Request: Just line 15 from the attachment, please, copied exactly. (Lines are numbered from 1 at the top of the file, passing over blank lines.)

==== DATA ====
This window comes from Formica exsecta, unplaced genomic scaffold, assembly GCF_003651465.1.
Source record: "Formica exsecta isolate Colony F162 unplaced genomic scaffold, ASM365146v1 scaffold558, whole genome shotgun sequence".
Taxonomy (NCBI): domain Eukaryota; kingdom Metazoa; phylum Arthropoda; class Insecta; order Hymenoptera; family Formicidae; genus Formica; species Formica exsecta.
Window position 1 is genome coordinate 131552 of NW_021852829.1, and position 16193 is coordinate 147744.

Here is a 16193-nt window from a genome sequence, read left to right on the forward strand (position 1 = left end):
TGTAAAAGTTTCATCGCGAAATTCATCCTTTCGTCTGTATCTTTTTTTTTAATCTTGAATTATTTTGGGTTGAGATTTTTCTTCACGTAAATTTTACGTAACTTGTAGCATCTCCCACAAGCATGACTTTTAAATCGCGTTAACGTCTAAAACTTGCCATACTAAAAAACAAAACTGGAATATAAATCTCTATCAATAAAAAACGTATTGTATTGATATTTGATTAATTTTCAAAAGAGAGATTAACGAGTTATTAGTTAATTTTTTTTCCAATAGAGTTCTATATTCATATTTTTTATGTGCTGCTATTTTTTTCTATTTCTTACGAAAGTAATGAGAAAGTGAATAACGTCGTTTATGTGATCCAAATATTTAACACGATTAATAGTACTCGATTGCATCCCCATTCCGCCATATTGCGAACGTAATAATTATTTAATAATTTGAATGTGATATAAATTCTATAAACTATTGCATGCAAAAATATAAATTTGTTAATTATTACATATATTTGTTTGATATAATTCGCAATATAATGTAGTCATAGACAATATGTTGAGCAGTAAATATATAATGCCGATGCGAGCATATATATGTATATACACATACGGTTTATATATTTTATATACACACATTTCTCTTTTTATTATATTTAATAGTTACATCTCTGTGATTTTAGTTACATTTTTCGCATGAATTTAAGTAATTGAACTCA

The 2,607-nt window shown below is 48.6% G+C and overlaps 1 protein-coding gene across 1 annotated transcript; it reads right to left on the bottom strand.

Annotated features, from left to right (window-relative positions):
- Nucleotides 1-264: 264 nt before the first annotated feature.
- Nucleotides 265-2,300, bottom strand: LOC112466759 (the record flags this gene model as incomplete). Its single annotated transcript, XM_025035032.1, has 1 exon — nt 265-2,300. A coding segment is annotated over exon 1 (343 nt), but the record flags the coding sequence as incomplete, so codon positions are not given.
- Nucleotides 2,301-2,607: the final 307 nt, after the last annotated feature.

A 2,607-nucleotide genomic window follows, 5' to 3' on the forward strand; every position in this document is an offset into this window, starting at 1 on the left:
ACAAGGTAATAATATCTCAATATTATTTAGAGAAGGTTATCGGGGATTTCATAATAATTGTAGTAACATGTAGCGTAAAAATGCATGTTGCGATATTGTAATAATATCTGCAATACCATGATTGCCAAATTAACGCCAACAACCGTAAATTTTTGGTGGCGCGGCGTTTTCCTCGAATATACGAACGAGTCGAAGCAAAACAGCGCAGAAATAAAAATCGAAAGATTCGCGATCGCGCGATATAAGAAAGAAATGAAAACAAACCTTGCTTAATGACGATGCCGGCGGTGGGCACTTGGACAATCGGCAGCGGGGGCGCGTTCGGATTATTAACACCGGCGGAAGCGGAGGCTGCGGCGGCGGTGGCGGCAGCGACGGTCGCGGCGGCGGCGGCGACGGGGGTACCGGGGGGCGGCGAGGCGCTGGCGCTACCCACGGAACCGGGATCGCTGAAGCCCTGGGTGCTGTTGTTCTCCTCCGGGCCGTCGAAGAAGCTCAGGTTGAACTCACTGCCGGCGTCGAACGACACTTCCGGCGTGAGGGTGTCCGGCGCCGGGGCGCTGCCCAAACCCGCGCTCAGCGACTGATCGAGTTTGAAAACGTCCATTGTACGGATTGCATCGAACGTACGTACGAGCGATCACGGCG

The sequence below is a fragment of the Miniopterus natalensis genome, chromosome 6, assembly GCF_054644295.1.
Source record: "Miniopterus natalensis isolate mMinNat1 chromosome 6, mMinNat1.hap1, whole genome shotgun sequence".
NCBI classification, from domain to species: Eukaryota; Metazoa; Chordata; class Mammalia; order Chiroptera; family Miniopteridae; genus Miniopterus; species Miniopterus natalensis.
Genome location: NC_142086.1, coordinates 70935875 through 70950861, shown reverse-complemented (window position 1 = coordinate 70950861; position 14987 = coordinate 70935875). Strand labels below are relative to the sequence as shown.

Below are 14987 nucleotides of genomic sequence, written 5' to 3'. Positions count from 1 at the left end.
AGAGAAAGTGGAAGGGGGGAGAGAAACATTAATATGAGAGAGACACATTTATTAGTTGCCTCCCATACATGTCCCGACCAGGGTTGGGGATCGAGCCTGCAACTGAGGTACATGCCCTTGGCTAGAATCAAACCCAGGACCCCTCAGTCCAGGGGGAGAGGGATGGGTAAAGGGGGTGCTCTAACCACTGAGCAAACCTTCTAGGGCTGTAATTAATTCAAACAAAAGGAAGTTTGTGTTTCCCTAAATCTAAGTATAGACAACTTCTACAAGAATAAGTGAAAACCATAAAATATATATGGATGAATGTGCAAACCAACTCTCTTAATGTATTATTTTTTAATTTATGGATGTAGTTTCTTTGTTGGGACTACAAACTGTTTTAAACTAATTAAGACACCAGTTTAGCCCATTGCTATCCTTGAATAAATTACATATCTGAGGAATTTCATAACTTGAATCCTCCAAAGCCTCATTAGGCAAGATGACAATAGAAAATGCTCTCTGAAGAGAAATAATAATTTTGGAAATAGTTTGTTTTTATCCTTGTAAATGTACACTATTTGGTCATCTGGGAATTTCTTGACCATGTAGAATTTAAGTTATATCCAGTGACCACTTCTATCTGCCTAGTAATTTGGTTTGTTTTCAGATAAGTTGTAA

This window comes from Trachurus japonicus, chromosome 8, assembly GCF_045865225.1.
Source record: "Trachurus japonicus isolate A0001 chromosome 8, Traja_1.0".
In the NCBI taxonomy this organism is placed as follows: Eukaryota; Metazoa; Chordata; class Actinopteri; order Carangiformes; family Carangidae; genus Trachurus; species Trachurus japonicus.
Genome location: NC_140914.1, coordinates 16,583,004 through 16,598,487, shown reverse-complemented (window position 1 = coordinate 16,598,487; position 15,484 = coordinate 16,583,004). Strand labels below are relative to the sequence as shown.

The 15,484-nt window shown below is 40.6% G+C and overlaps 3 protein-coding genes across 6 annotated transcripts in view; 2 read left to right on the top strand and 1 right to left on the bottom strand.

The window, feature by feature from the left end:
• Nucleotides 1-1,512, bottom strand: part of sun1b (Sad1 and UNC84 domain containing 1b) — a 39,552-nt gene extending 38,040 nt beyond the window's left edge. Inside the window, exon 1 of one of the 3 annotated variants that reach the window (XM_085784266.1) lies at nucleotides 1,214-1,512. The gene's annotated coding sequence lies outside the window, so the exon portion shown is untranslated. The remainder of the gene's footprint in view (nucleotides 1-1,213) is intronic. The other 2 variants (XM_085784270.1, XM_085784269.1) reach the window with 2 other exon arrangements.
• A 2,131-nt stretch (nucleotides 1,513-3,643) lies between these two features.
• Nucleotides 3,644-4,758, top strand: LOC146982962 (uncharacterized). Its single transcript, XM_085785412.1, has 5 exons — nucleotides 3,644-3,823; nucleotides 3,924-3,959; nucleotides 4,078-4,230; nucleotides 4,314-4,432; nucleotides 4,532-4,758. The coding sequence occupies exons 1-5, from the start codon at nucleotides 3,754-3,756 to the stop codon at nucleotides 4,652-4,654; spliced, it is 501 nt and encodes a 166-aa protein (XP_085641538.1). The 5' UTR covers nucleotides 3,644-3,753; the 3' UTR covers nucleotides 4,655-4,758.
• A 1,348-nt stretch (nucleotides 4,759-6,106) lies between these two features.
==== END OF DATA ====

Source record: "Miniopterus natalensis isolate mMinNat1 chromosome 6, mMinNat1.hap1, whole genome shotgun sequence".